Drink-driving teenager travelled one mile in golf buggy to McDonald’s drive-thru

A drink-driving teenager who got behind the wheel of a golf buggy and attempted to go into a McDonald’s drive-though has been banned from the roads for a year.

Jamie Elliot was over the limit when he started driving the "propelled vehicle" with a passenger on board in the early hours of May 29.

A court heard how the 18-year-old had been out drinking when he took the golf buggy from the nearby Catterick Golf Club in North Yorkshire and attempted to take it into the drive-thru, which is over a mile away.

The incident received widespread coverage after North Yorkshire Police posted a picture of the buggy and described it as the "most unusual job of the night".

Elliot admitted one count of driving while unfit through drink and was handed the 12-month driving ban and ordered to pay a total of £235 in fines and court costs on Tuesday.

He was told that by magistrates in Northallerton that, should he complete a rehabilitation course by the end of January next year, the length of the ban would be reduced.

Prosecutor Sarah Tyrer told the court how officers first arrived at the scene when they were informed by staff at the McDonald’s that they had spotted Elliot in the buggy.

"Mr Elliot confirms that he had taken the golf buggy from the Catterick Golf Course," Ms Tyrer told the court.

The prosecutor also claimed that the teenager would have had to have opened a secure shed in order to access the vehicle and had therefore been given a caution for taking without consent.

When he was taken to a nearby police station, Elliot was breathalysed and gave a reading of 47 micrograms of alcohol for every 100 millilitres of breath, the legal limit being 35.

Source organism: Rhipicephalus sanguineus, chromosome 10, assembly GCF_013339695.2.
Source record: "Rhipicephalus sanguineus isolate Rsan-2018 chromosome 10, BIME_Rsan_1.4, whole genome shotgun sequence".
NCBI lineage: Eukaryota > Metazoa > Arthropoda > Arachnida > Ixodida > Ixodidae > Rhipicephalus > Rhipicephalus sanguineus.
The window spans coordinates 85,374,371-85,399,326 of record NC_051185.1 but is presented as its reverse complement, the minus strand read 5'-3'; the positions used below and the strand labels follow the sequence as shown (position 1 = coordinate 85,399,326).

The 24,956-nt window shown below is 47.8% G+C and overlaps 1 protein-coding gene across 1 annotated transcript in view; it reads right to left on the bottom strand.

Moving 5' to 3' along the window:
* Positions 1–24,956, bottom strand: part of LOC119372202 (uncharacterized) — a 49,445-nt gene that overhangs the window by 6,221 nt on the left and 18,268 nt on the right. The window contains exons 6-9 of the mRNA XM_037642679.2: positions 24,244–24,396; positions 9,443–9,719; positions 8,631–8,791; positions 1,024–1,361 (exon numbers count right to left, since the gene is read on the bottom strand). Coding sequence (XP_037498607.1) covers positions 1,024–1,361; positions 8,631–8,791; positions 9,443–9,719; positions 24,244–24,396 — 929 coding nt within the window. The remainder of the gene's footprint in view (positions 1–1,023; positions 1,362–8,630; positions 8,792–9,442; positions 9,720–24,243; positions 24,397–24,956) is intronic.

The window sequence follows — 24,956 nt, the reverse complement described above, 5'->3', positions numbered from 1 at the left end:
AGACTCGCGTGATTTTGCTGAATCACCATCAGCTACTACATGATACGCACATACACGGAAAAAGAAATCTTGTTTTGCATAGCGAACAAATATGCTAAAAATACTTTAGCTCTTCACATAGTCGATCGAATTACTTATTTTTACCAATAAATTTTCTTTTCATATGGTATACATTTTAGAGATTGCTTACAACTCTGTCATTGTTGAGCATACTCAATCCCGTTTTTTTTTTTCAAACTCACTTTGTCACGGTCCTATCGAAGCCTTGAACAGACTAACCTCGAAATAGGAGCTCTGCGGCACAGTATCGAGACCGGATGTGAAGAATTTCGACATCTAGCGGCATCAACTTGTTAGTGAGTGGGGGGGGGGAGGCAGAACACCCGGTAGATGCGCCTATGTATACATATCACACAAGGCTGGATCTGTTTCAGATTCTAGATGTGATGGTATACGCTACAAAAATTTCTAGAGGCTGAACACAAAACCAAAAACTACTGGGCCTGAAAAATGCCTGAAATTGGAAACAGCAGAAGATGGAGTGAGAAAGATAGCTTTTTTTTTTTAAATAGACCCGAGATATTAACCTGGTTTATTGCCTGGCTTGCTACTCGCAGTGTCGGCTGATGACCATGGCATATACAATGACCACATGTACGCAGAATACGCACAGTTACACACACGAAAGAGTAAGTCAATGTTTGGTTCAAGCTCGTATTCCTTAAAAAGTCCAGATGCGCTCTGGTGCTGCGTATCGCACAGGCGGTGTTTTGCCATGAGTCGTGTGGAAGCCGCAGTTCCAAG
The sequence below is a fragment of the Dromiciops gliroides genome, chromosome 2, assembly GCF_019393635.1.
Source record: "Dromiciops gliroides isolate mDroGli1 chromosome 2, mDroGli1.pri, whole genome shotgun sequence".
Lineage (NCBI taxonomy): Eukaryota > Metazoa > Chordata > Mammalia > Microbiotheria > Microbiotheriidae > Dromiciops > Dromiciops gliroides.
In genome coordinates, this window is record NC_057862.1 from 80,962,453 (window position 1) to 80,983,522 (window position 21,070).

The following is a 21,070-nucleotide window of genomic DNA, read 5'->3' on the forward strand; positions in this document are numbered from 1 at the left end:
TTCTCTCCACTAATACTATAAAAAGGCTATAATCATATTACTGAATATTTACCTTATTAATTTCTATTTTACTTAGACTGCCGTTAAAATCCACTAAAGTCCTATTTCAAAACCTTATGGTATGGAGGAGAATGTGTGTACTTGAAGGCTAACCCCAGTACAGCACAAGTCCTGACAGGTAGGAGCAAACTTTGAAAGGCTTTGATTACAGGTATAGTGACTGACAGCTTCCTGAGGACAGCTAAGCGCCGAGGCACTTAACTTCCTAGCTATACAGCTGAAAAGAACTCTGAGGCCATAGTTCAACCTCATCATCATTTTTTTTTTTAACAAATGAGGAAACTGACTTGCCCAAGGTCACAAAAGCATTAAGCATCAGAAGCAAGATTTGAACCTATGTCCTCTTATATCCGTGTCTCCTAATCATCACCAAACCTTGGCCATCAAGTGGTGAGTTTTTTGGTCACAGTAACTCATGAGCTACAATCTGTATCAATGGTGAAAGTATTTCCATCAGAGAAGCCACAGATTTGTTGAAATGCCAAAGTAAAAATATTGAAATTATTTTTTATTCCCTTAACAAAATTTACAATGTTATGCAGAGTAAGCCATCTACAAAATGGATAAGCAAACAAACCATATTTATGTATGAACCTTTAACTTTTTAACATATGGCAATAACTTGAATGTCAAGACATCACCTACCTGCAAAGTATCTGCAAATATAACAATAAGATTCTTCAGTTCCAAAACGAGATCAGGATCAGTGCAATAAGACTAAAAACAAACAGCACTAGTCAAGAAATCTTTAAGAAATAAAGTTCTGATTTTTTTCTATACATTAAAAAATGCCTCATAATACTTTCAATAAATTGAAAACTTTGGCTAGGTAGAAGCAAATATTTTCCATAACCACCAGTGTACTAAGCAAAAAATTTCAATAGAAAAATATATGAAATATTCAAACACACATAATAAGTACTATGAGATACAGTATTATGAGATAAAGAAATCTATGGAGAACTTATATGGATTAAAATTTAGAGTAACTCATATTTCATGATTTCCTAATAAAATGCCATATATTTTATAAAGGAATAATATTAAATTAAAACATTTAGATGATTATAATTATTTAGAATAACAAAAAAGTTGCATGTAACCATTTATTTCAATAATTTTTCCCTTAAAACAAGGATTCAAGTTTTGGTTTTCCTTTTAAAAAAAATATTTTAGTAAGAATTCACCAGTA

Nick Woodhouse, defending, said that the teenager had shown "genuine remorse" and that a prolonged disqualification would potentially hamper his attempts to undertake a mechanical engineering apprenticeship.

Mr Woodhouse said: "Given that he was driving a vehicle that is not capable of any high speed, with no traffic on the roads, a financial penalty might be considered a fairer punishment than a disqualification.

"He was co-operative with officers at the scene, and fully accepts what he has done."

The defence solicitor also indicated that Elliot was a "hard-working, industrious young man" for whom such offending was out of character.

He also noted that no harm had been done to any other road users during the incident, and that there was no evidence of bad driving.

However, chair of the bench Julia Svennevig imposed the driving disqualification on Elliot, telling him that he would have to apply to the DVLA in order to get his licence back.

She told him that the ban would mean that he "cannot drive any motor vehicle on public roads during your disqualification".

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